You’ve probably heard of Stephen Covey’s Seven Habits of Highly Effective People, which has sold over 25 million copies worldwide, but do you have the time to read it? We’re all given the same 24 hours a day, but some people just make better use of them. The question of how the most productive among us are able to get more done has been the subject of an endless stream of books (and articles), but Covey, to his credit, was one of the first to hit the nail on the head.
‘It would be unfair to blame Covey for the amazing proliferation of personal development books over the past three decades,’ wrote Stefan Stern in MT 2 years ago. ‘The overloaded airport bookshelves are in a sense a tribute to the power of Covey's famous blockbuster, which has inspired countless inferior imitations.’
Covey’s time management matrix is a handy model-cum-thought process that can help render decision-making more efficient and time-effective. It’s split up into four quadrants that prioritise tasks as they pertain to importance and urgency. Importance for Covey relates to the achievement of goals long-term, with urgency designating what requires our immediate attention.
The four quadrants are as follows:
1. Urgent and important
The most obvious to spot and rightly the top of your to do list. Tasks include deadlines and important projects but also unexpected things that might require immediate attention. These are almost always unavoidable, but can often be reduced if planning is taken. A deadline might be urgent, but it could be less urgent if it wasn’t left until the eleventh hour.
2. Important and not urgent
This is the area that most of us pay the least attention to. Whilst not in need of immediate attention, these things require the most planning if we’re to reach our long term aims. These aren’t just limited to business, but also include personal goals such as hitting a weight target or learning a new language.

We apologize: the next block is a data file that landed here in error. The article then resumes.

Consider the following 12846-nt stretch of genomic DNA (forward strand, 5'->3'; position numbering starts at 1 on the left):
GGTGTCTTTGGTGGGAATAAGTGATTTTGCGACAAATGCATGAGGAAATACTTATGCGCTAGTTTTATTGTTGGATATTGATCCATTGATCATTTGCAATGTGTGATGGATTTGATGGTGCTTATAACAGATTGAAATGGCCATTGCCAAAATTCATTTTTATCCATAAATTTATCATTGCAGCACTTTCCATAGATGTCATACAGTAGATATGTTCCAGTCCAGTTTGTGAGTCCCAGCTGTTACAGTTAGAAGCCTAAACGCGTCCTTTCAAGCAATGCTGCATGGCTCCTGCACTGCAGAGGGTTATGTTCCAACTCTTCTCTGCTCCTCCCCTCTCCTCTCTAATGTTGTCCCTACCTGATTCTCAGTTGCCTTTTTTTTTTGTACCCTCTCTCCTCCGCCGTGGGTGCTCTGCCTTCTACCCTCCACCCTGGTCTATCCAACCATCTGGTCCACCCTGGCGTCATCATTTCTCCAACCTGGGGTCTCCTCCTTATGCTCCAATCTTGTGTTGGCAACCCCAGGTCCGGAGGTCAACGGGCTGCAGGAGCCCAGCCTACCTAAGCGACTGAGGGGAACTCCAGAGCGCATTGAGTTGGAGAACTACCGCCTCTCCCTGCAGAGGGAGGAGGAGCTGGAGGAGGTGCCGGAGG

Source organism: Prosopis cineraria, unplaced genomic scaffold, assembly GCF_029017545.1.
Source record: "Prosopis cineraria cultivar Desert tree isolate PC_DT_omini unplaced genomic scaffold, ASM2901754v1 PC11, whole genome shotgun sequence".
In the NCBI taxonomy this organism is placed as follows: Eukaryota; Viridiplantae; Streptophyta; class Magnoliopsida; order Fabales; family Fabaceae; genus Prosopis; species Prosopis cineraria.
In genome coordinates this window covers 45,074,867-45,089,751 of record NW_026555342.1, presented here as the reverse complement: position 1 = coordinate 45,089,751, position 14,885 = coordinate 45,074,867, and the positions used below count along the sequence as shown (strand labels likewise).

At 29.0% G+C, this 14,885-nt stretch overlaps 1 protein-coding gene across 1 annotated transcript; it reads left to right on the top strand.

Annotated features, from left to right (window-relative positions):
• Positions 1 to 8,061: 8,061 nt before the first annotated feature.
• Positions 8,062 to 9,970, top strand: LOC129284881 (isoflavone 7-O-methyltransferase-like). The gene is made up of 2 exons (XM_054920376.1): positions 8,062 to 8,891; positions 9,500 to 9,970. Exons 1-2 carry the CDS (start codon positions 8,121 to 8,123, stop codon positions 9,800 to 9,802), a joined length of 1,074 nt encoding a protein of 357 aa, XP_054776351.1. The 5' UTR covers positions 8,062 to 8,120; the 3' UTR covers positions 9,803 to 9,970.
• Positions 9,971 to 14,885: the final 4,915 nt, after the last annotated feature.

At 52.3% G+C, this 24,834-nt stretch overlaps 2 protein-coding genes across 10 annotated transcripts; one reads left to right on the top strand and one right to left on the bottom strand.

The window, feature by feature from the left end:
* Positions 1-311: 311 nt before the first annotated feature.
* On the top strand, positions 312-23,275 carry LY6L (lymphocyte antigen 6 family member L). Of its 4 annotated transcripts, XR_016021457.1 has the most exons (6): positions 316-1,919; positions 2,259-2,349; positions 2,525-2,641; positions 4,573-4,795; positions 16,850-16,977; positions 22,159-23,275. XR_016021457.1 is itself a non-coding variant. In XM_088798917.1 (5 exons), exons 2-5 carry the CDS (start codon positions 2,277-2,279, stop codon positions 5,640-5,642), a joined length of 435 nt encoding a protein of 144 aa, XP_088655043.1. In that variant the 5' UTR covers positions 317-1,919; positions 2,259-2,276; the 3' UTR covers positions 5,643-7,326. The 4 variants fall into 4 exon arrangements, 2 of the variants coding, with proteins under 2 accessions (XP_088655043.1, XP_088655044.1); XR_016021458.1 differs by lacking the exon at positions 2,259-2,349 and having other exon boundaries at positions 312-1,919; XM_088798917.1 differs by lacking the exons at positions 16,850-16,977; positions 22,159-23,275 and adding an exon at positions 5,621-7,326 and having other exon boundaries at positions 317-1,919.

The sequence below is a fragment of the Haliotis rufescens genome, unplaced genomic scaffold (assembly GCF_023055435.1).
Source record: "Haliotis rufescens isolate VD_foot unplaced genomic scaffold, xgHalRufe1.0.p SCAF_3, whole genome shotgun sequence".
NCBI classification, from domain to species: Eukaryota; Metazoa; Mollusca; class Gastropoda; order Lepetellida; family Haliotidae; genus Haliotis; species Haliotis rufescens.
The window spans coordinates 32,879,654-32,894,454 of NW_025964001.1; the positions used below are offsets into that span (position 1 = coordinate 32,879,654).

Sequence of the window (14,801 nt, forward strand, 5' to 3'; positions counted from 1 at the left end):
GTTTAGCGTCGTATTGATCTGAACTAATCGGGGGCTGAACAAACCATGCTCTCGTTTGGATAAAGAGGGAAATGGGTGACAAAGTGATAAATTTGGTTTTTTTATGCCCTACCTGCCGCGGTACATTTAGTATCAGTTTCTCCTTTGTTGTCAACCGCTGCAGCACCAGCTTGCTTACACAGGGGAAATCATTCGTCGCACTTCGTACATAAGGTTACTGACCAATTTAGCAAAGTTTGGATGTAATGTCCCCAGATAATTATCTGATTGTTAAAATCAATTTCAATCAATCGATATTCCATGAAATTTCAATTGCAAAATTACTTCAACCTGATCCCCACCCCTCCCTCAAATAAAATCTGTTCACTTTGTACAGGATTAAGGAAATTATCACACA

3. Not important and urgent
In business, things that fall into this category should be eliminated, or - if you have the luxury - delegated. Examples include interruptions like unnecessary phone-calls and other distractions that take us out of focussing on what’s important. The more of these things you take out of your life, the more efficient you will be.
4. Not important and not urgent
Netflix binges, falling down the Wikipedia rabbit hole, lazy weekend days in bed. This category can include wastes of time, but also valuable down-time. If you let this category dominate your day, you’ll never get anything valuable done, but if you strip it out altogether in the name of efficiency, your well-being could suffer. As with most things, it’s best to take in moderation.
Most of our time goes into categories one and three, but Covey claims we need to spend more time on two, because it is our long term perspective that shapes how we manage our time in general. Being sure of strategy and having goals to aim for allows us to plan the short term.
Implementing this will require, as is to be expected, a bit of reflection and some old school to-do lists. Thinking about what makes up your day in terms of these four sections will clarify the areas that you should spend more time on, and those that you need to step away from. So they key to managing time effectively, Covey holds, lies in self awareness. The more we know about what is important to ourselves, the more productive we can be.
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